The holidays passed and Will came back with a familiar sentiment – “I don’t get it,” but he followed with a better question – “Why don’t you just do the 100 best business books of all time?”
I groaned aloud as I read his email. My response was “That’s already been done, multiple times.”
Will wrote back, “You are right, but almost all books have been done before. Just remember the iPod wasn’t the first mp3 player. If you get it right, you get to own the category.” I felt like the gauntlet had been thrown down.
We could do a book on the best business books but it was going to have to be different and interesting. The book would be based around reviews but the richness would come from connecting the books to one another. We would recommend books beyond the list of 100 books. There was be a choose your own adventure feature when you got to the end of each review. There would be “easter eggs” with suggestions for movies, novels and events that readers would also be interested. The book would more resemble a magazine more than a book with multiple points of entry for the reviews. I think it worked. The compliment we received over and over again was “This is better than I thought it would be.”
The 100 Best also showed me a hidden love for writing. In college, I prided myself on only taking two English classes enroute to getting my engineering degree. Looking back, I missed an opportunity to learn to express myself, to share my ideas, to determine what I believed. I would find my way to blogging almost ten years later as the way to finally start writing and that would lead to my job at 800-CEO-READ.
I was a hack though. I didn’t appreciate active verbs, the rhythm of a finely constructed sentence, or the drafts it takes to create good writing. We were so fortunate to have Sally, a wonderful editor, on staff who helped Jack and I through the dozens of reviews that needed to be written and rewritten. In the book’s acknowledgements, we described Sally’s multifaceted role as “editor, cheerleader, psychologist, humorist, and referee.” I would add “teacher” to that list. I am not the writer I am today with the book project or Sally’s involvement in it.
The most common question I get asked now is whether I would change anything. I tell people who ask I wouldn’t change a thing. I know they are asking about the list of books but I like to pretend that they see the bigger picture – the sweat, the missteps, and the joy that come from having created something that helps people just a little.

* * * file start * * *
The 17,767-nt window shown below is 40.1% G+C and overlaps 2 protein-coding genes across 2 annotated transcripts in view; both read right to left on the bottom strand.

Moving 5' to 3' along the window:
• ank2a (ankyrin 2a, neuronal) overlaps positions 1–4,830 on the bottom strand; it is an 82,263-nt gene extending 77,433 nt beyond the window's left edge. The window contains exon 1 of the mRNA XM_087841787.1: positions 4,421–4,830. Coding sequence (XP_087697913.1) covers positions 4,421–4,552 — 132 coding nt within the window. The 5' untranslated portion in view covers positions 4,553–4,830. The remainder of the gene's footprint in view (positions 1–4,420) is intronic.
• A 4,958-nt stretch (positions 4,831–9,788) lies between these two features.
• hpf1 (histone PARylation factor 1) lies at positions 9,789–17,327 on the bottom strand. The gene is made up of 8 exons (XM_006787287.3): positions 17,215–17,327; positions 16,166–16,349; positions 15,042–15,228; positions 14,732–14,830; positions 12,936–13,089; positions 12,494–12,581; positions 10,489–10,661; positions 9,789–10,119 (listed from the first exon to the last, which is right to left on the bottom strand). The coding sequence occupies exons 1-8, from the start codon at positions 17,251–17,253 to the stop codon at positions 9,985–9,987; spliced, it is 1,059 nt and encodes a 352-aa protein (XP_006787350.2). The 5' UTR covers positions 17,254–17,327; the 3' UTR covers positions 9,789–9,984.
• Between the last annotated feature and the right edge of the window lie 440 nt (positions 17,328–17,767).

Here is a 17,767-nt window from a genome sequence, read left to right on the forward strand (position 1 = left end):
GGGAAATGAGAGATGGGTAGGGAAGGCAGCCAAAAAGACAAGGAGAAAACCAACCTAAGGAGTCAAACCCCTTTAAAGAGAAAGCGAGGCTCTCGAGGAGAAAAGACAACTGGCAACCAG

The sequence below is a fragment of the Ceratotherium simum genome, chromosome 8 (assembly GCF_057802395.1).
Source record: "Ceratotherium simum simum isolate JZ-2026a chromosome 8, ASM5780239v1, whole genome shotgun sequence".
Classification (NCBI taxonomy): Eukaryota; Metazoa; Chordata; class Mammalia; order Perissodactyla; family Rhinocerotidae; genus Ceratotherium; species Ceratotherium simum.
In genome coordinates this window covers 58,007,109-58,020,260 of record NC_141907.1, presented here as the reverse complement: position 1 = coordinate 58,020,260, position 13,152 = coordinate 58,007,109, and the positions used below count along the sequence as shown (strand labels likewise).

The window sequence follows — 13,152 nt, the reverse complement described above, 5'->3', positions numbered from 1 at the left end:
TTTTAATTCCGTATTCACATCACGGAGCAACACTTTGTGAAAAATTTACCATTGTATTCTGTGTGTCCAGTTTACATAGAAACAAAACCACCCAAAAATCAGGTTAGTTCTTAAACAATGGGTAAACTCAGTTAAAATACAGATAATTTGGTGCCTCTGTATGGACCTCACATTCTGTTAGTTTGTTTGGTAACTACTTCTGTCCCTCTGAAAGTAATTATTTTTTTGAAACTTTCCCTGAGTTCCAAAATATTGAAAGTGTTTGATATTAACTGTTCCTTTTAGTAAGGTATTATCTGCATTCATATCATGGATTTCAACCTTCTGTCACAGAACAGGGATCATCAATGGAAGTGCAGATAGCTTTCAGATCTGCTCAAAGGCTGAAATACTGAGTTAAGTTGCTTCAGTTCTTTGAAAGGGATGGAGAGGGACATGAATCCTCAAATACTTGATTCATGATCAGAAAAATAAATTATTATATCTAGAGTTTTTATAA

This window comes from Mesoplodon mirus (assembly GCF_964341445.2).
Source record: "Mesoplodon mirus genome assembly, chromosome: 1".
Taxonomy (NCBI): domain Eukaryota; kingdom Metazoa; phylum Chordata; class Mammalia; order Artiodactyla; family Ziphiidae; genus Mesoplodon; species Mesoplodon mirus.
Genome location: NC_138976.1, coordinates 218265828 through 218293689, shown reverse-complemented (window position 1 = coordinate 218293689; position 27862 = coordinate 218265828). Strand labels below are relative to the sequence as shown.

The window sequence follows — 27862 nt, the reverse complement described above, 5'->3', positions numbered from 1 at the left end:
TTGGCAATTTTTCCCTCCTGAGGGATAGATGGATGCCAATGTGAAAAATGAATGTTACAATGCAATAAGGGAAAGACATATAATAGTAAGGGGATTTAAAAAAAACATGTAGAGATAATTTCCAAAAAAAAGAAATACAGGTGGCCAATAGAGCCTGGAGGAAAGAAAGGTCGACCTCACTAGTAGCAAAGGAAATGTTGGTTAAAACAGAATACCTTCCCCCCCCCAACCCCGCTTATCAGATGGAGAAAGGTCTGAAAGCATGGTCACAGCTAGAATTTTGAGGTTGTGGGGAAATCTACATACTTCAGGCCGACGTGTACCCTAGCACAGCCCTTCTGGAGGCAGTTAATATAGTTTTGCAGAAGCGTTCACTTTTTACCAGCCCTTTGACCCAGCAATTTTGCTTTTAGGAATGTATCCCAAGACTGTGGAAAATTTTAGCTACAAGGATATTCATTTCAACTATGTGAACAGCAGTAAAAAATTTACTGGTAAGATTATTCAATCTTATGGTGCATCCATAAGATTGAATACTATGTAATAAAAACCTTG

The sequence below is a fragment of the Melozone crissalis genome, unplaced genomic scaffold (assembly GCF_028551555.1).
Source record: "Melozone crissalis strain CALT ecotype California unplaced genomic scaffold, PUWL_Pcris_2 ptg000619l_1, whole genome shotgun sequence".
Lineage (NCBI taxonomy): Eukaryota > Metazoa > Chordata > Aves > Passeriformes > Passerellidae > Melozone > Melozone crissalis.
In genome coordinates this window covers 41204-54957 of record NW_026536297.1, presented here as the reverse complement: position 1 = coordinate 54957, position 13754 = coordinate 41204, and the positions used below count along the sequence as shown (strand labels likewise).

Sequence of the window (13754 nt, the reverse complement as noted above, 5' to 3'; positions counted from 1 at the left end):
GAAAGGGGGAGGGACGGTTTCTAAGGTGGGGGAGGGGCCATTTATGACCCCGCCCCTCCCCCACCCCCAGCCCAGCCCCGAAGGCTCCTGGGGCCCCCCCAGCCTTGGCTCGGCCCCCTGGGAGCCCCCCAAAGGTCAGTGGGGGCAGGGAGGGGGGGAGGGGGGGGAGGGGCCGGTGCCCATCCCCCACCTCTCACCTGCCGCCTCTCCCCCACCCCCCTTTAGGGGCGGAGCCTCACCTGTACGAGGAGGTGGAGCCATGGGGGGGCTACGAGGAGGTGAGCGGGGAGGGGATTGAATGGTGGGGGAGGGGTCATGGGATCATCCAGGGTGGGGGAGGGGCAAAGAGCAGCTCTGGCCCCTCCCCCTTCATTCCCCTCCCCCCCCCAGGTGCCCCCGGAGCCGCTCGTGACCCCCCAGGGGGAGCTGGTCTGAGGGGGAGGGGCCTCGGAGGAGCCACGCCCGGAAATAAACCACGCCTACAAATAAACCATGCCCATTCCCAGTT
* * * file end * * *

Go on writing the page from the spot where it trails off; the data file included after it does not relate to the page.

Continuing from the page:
I talked with a friend the other day and she called me on how I had not posted my 2014 goals as I promised.
So let me fix that…
My three goals for 2014 are:
I will have more to say about all of these goals as the year goes on. Each one is very interesting to me. I am going to share my process and the learnings as I go.
In 2010, Seth Godin asked people to make a list of what they shipped that year. I did the exercise in 2010 and 2012 and decided to do it again this year. I have come to believe that this is a important exercise, especially for solopreneuers to see what they have accomplished.
2014 is shaping already to be a big year. I’ll start to share those goals next week.
IN MAY 2010, Bloomberg ran a list complied by James Pressley of the Top 50 Business Books published since January 2009. If you wanted to read about financial engineering, Wall Street, economic collapse, and pessimism, this was the perfect list for you. Books like Animal Spirits, Freefall, and The Greatest Trade Ever make up the bulk of the list as is to be expected from the leading media company providing data to financial services. A better list was required though; one that provides a more well rounded, positive view of what is possible in the world of business.
I pulled together a list of forty books that year to show a different perspective and the new ways thought leaders were giving readers to think about business.
A few more years have passed. So, to end 2013, I thought I would update and add to the list.
This weekend marks the twenty year anniversary of Fast Company Magazine.
Founding editor Bill Taylor sent out a tweet asking for fans for their favorite stories under the hashtag #fastcompanyreunion.
I recently wrote my letter of love for the My Favo(u)rite Magazine project. It seems like the perfect time to share that piece a little more widely.
I encountered Fast Company in its early teens and quickly fell in love. Each month, I waited by the mailbox for the next issue like I was eleven years old again awaiting the arrival of the Christmas Wishbook from Sears .
Founding editors Alan Webber and Bill Taylor described their vision for a new business magazine as a cross between Fortune and Rolling Stone. At its height, Fast Company was certainly that. Its pages showed corporate elephants could dance alongside agile upstarts, both groups newly supercharged by the spread of technology’s disruptive energy.
I bought into the vision. I drank the Kool-Aid. I even left the too safe corporate gig to find my Free Agent/Purple Cow/Brand You world. All because of a magazine.
I could pick almost any issue from those early years for the impact they had on me, but the September 1999 issue still stands out. The cover package looks straight past Y2K crisis looming on the horizon and asks what is going to be important in the 21st century. The magazine was never about now; it was always about next.
The apex of the dot-com boom gave them the ad pages to publish a 364 page book that month. The magazine put Muhammad Yunus across from Andy & Kate Spade. They report on U.S. Special Operations Command and an Australian real estate company. They visit outdoor equipment maker K2 and ask J. Craig Venter about the future of genetics. And they present AOL’s acquisition of Netscape as a three act play with a sidebar recommending a 19 year old book, best for dealing with organizational change.